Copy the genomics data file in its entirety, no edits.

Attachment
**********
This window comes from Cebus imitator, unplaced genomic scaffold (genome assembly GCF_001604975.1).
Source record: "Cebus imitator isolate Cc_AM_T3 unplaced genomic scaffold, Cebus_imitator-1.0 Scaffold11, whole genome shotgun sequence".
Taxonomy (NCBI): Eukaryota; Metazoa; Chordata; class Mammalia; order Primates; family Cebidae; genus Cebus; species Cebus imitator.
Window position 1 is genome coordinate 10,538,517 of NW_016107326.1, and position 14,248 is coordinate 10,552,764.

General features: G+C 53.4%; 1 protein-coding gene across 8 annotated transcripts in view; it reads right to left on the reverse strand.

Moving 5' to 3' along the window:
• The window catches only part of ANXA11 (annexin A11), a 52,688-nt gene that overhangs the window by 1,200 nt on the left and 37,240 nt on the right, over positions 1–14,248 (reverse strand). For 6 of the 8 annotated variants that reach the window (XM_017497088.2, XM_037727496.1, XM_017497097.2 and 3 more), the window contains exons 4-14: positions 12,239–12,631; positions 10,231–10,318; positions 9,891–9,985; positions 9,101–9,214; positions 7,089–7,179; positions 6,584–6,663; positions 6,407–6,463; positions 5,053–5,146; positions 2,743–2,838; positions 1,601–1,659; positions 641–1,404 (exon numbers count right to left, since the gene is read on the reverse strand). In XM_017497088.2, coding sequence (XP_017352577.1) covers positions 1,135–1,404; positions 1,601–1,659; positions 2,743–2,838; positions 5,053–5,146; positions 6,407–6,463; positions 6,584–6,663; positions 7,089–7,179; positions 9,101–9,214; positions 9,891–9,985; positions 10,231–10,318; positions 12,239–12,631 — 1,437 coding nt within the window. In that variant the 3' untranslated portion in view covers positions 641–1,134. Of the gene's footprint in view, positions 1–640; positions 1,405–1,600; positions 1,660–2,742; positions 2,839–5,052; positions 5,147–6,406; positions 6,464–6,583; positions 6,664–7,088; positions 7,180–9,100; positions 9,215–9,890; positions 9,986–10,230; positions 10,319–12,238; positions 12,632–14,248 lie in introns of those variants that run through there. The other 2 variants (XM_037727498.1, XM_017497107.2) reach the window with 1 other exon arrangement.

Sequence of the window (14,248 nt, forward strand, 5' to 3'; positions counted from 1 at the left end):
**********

This window comes from Cebus imitator, unplaced genomic scaffold (genome assembly GCF_001604975.1).
Source record: "Cebus imitator isolate Cc_AM_T3 unplaced genomic scaffold, Cebus_imitator-1.0 Scaffold11, whole genome shotgun sequence".
Taxonomy (NCBI): Eukaryota; Metazoa; Chordata; class Mammalia; order Primates; family Cebidae; genus Cebus; species Cebus imitator.
Window position 1 is genome coordinate 10,538,517 of NW_016107326.1, and position 14,248 is coordinate 10,552,764.

General features: G+C 53.4%; 1 protein-coding gene across 8 annotated transcripts in view; it reads right to left on the reverse strand.

Moving 5' to 3' along the window:
• The window catches only part of ANXA11 (annexin A11), a 52,688-nt gene that overhangs the window by 1,200 nt on the left and 37,240 nt on the right, over positions 1–14,248 (reverse strand). For 6 of the 8 annotated variants that reach the window (XM_017497088.2, XM_037727496.1, XM_017497097.2 and 3 more), the window contains exons 4-14: positions 12,239–12,631; positions 10,231–10,318; positions 9,891–9,985; positions 9,101–9,214; positions 7,089–7,179; positions 6,584–6,663; positions 6,407–6,463; positions 5,053–5,146; positions 2,743–2,838; positions 1,601–1,659; positions 641–1,404 (exon numbers count right to left, since the gene is read on the reverse strand). In XM_017497088.2, coding sequence (XP_017352577.1) covers positions 1,135–1,404; positions 1,601–1,659; positions 2,743–2,838; positions 5,053–5,146; positions 6,407–6,463; positions 6,584–6,663; positions 7,089–7,179; positions 9,101–9,214; positions 9,891–9,985; positions 10,231–10,318; positions 12,239–12,631 — 1,437 coding nt within the window. In that variant the 3' untranslated portion in view covers positions 641–1,134. Of the gene's footprint in view, positions 1–640; positions 1,405–1,600; positions 1,660–2,742; positions 2,839–5,052; positions 5,147–6,406; positions 6,464–6,583; positions 6,664–7,088; positions 7,180–9,100; positions 9,215–9,890; positions 9,986–10,230; positions 10,319–12,238; positions 12,632–14,248 lie in introns of those variants that run through there. The other 2 variants (XM_037727498.1, XM_017497107.2) reach the window with 1 other exon arrangement.

Sequence of the window (14,248 nt, forward strand, 5' to 3'; positions counted from 1 at the left end):